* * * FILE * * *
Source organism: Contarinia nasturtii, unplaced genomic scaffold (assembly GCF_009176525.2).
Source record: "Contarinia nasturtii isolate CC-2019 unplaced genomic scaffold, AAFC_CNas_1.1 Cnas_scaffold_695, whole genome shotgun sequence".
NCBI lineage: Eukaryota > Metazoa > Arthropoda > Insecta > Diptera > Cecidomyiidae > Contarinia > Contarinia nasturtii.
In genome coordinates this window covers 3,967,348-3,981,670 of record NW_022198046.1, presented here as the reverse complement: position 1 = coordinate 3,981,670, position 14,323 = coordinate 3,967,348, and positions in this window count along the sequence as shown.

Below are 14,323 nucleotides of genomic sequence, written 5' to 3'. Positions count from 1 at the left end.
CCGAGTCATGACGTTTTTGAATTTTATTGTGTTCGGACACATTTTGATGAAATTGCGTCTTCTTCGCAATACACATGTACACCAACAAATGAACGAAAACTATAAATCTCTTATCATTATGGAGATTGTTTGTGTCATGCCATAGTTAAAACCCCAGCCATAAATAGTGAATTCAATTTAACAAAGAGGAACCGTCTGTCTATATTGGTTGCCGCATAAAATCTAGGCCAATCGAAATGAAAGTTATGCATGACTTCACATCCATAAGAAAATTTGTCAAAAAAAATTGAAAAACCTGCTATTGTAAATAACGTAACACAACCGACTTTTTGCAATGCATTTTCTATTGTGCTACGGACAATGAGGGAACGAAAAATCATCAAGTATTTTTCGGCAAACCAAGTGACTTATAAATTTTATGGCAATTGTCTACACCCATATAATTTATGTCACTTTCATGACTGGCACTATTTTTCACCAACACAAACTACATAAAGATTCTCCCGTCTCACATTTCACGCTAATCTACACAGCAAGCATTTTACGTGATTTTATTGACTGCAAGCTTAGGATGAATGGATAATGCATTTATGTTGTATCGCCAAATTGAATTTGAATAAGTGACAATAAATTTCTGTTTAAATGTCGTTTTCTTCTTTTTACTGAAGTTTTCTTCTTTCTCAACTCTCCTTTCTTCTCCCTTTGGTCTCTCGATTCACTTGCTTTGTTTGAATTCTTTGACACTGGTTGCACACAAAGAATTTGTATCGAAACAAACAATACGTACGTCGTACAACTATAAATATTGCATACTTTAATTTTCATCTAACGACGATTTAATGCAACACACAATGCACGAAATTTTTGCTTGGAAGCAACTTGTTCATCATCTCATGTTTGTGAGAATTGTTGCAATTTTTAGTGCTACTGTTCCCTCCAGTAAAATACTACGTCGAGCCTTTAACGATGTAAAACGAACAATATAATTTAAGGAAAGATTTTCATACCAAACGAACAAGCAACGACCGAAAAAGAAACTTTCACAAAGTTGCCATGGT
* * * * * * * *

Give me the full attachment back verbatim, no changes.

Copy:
Source organism: Contarinia nasturtii, unplaced genomic scaffold (assembly GCF_009176525.2).
Source record: "Contarinia nasturtii isolate CC-2019 unplaced genomic scaffold, AAFC_CNas_1.1 Cnas_scaffold_695, whole genome shotgun sequence".
NCBI lineage: Eukaryota > Metazoa > Arthropoda > Insecta > Diptera > Cecidomyiidae > Contarinia > Contarinia nasturtii.
In genome coordinates this window covers 3,967,348-3,981,670 of record NW_022198046.1, presented here as the reverse complement: position 1 = coordinate 3,981,670, position 14,323 = coordinate 3,967,348, and positions in this window count along the sequence as shown.

Below are 14,323 nucleotides of genomic sequence, written 5' to 3'. Positions count from 1 at the left end.
CCGAGTCATGACGTTTTTGAATTTTATTGTGTTCGGACACATTTTGATGAAATTGCGTCTTCTTCGCAATACACATGTACACCAACAAATGAACGAAAACTATAAATCTCTTATCATTATGGAGATTGTTTGTGTCATGCCATAGTTAAAACCCCAGCCATAAATAGTGAATTCAATTTAACAAAGAGGAACCGTCTGTCTATATTGGTTGCCGCATAAAATCTAGGCCAATCGAAATGAAAGTTATGCATGACTTCACATCCATAAGAAAATTTGTCAAAAAAAATTGAAAAACCTGCTATTGTAAATAACGTAACACAACCGACTTTTTGCAATGCATTTTCTATTGTGCTACGGACAATGAGGGAACGAAAAATCATCAAGTATTTTTCGGCAAACCAAGTGACTTATAAATTTTATGGCAATTGTCTACACCCATATAATTTATGTCACTTTCATGACTGGCACTATTTTTCACCAACACAAACTACATAAAGATTCTCCCGTCTCACATTTCACGCTAATCTACACAGCAAGCATTTTACGTGATTTTATTGACTGCAAGCTTAGGATGAATGGATAATGCATTTATGTTGTATCGCCAAATTGAATTTGAATAAGTGACAATAAATTTCTGTTTAAATGTCGTTTTCTTCTTTTTACTGAAGTTTTCTTCTTTCTCAACTCTCCTTTCTTCTCCCTTTGGTCTCTCGATTCACTTGCTTTGTTTGAATTCTTTGACACTGGTTGCACACAAAGAATTTGTATCGAAACAAACAATACGTACGTCGTACAACTATAAATATTGCATACTTTAATTTTCATCTAACGACGATTTAATGCAACACACAATGCACGAAATTTTTGCTTGGAAGCAACTTGTTCATCATCTCATGTTTGTGAGAATTGTTGCAATTTTTAGTGCTACTGTTCCCTCCAGTAAAATACTACGTCGAGCCTTTAACGATGTAAAACGAACAATATAATTTAAGGAAAGATTTTCATACCAAACGAACAAGCAACGACCGAAAAAGAAACTTTCACAAAGTTGCCATGGT